Feeding the biggest monopoly of them all
Over the summer, President Joe Biden signed an executive order that says it will marshal the forces of the federal government to spur a renewed burst of competitiveness in the U.S. economy.
It’s mild-mannered boilerplate. But how does Mr. Biden propose to increase competition? Through a series of new regulations, greater anti-trust enforcement, and meddling with drug prices. But nothing in the order tackles the biggest obstacles to more competition and innovation — the federal Leviathan that consumes more and more of our economic activity:
We can all agree with the desirability of competitive markets, if not the methods to achieve them. But there is something contradictory about an attempt to increase competition through further regulation. If anything, the US government has historically been the largest (and most entrenched) monopoly in the US economy. Federal government spending stood at about 20% of GDP before the Trump-Biden spending splurge (an extravaganza passed under the guise of COVID-19, but largely good old-fashioned pork). It now stands at 30% of GDP, with several more trillion dollars on the horizon. If we add state and local government spending (20%), and the estimated burden of compliance with federal regulations (10%), American governments control about 60% of the economy. That would be a good place to start cutting for competitiveness. And, while we’re at it, how about addressing the quasi-monopoly of failed K-12 education?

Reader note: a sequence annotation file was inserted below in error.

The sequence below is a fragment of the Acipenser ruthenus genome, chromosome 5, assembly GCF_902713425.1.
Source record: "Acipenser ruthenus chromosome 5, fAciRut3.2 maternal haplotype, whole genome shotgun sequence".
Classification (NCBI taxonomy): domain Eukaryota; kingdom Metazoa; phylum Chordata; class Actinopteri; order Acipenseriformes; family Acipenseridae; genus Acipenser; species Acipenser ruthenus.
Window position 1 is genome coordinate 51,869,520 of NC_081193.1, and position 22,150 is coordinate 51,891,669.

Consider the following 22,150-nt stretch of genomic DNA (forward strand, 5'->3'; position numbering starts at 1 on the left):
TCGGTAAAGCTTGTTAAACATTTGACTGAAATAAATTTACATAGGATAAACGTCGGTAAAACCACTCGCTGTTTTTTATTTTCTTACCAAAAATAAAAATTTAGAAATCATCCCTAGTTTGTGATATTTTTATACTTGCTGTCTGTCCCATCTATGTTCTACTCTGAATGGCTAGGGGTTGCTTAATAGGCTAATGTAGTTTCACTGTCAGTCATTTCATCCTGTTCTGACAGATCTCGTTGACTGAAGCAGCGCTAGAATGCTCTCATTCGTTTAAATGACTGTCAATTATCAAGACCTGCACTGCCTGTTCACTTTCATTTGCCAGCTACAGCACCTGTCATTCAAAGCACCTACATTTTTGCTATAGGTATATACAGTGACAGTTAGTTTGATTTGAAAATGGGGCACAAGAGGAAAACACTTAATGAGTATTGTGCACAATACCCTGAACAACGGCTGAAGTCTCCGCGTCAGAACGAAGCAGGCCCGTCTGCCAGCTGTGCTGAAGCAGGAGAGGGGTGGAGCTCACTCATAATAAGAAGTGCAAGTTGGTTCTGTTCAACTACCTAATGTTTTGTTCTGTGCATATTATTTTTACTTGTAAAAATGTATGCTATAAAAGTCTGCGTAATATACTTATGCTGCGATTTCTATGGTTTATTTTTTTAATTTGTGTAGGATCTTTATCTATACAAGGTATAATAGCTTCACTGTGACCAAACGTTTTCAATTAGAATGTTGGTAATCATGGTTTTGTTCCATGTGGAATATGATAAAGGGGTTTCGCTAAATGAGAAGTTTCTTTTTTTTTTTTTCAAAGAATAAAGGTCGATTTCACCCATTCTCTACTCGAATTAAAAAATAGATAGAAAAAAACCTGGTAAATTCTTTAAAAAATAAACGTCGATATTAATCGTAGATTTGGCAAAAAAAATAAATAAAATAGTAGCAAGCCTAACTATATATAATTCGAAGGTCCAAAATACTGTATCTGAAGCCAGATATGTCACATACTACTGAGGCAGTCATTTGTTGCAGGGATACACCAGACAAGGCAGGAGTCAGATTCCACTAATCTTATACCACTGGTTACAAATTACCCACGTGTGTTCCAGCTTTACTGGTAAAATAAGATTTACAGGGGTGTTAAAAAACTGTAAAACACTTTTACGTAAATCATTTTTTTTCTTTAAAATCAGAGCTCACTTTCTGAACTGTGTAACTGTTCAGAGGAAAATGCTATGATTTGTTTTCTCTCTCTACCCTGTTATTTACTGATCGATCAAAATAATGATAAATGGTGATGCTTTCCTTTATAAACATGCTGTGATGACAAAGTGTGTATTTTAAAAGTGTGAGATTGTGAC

How about that, indeed. And let’s not forget these gems, either:
It is hard to take seriously a proposal to increase competitiveness in labor markets from an administration that is pushing for the greatest barrier to entry, a $15/hour minimum wage, and is beholden to labor unions that tend to favor job licensing. It’s also interesting to note the absence of criminal justice reform as a priority (an estimated 27% of formerly incarcerated people are unemployed, as they face barriers to employment). While this may involve only 600,000 new people per year, it would have benefits for labor markets and for crime reduction.
Taking the Biden administration’s economic prescriptions seriously was always a challenge. Increasingly, it’s becoming a joke…on us.